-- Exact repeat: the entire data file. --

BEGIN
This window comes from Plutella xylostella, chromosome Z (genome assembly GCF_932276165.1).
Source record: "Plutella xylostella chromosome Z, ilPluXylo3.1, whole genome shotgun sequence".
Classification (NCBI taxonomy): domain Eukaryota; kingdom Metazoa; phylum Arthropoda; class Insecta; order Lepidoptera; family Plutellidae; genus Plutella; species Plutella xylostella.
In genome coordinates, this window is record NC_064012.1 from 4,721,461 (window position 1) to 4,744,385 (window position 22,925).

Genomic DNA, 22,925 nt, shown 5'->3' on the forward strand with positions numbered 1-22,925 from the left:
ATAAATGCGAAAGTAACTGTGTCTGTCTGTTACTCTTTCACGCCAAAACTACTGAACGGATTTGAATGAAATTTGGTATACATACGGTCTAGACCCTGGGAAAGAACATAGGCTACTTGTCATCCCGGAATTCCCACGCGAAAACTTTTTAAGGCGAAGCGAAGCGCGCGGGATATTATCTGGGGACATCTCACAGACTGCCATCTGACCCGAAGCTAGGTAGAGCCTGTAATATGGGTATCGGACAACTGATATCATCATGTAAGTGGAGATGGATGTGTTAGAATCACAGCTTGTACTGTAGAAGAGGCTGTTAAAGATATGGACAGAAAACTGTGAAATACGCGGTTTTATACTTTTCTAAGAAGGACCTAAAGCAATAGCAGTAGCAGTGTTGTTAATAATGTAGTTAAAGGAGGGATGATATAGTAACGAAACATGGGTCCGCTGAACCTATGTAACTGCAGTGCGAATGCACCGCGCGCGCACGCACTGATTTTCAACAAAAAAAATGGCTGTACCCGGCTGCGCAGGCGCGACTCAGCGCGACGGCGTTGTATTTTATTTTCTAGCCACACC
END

This window comes from Plutella xylostella, chromosome Z (genome assembly GCF_932276165.1).
Source record: "Plutella xylostella chromosome Z, ilPluXylo3.1, whole genome shotgun sequence".
Classification (NCBI taxonomy): domain Eukaryota; kingdom Metazoa; phylum Arthropoda; class Insecta; order Lepidoptera; family Plutellidae; genus Plutella; species Plutella xylostella.
In genome coordinates, this window is record NC_064012.1 from 4,721,461 (window position 1) to 4,744,385 (window position 22,925).

Genomic DNA, 22,925 nt, shown 5'->3' on the forward strand with positions numbered 1-22,925 from the left:
ATAAATGCGAAAGTAACTGTGTCTGTCTGTTACTCTTTCACGCCAAAACTACTGAACGGATTTGAATGAAATTTGGTATACATACGGTCTAGACCCTGGGAAAGAACATAGGCTACTTGTCATCCCGGAATTCCCACGCGAAAACTTTTTAAGGCGAAGCGAAGCGCGCGGGATATTATCTGGGGACATCTCACAGACTGCCATCTGACCCGAAGCTAGGTAGAGCCTGTAATATGGGTATCGGACAACTGATATCATCATGTAAGTGGAGATGGATGTGTTAGAATCACAGCTTGTACTGTAGAAGAGGCTGTTAAAGATATGGACAGAAAACTGTGAAATACGCGGTTTTATACTTTTCTAAGAAGGACCTAAAGCAATAGCAGTAGCAGTGTTGTTAATAATGTAGTTAAAGGAGGGATGATATAGTAACGAAACATGGGTCCGCTGAACCTATGTAACTGCAGTGCGAATGCACCGCGCGCGCACGCACTGATTTTCAACAAAAAAAATGGCTGTACCCGGCTGCGCAGGCGCGACTCAGCGCGACGGCGTTGTATTTTATTTTCTAGCCACACC